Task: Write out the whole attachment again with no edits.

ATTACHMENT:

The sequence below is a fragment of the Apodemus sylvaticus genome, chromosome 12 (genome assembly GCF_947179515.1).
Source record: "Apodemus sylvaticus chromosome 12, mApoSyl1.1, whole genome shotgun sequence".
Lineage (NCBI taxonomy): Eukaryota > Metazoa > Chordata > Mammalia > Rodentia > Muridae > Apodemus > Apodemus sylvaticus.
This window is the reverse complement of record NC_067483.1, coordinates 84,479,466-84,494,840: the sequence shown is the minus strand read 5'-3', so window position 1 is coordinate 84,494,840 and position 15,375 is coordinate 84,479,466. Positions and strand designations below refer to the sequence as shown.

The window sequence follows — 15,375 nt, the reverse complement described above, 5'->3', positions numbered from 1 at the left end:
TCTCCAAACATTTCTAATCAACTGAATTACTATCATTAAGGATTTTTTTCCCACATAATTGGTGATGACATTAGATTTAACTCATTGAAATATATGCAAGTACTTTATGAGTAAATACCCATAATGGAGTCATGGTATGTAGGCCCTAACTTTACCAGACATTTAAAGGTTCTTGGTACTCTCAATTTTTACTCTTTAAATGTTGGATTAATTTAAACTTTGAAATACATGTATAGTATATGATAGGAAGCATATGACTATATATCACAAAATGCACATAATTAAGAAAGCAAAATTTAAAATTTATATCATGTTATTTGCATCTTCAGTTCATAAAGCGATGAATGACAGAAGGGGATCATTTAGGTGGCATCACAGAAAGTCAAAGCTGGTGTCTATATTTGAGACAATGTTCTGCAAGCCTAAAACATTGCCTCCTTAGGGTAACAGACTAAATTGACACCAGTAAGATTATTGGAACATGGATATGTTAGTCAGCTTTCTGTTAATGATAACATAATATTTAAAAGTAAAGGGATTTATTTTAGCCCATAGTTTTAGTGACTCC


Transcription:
The sequence below is a fragment of the Apodemus sylvaticus genome, chromosome 12 (genome assembly GCF_947179515.1).
Source record: "Apodemus sylvaticus chromosome 12, mApoSyl1.1, whole genome shotgun sequence".
Lineage (NCBI taxonomy): Eukaryota > Metazoa > Chordata > Mammalia > Rodentia > Muridae > Apodemus > Apodemus sylvaticus.
This window is the reverse complement of record NC_067483.1, coordinates 84,479,466-84,494,840: the sequence shown is the minus strand read 5'-3', so window position 1 is coordinate 84,494,840 and position 15,375 is coordinate 84,479,466. Positions and strand designations below refer to the sequence as shown.

The window sequence follows — 15,375 nt, the reverse complement described above, 5'->3', positions numbered from 1 at the left end:
TCTCCAAACATTTCTAATCAACTGAATTACTATCATTAAGGATTTTTTTCCCACATAATTGGTGATGACATTAGATTTAACTCATTGAAATATATGCAAGTACTTTATGAGTAAATACCCATAATGGAGTCATGGTATGTAGGCCCTAACTTTACCAGACATTTAAAGGTTCTTGGTACTCTCAATTTTTACTCTTTAAATGTTGGATTAATTTAAACTTTGAAATACATGTATAGTATATGATAGGAAGCATATGACTATATATCACAAAATGCACATAATTAAGAAAGCAAAATTTAAAATTTATATCATGTTATTTGCATCTTCAGTTCATAAAGCGATGAATGACAGAAGGGGATCATTTAGGTGGCATCACAGAAAGTCAAAGCTGGTGTCTATATTTGAGACAATGTTCTGCAAGCCTAAAACATTGCCTCCTTAGGGTAACAGACTAAATTGACACCAGTAAGATTATTGGAACATGGATATGTTAGTCAGCTTTCTGTTAATGATAACATAATATTTAAAAGTAAAGGGATTTATTTTAGCCCATAGTTTTAGTGACTCC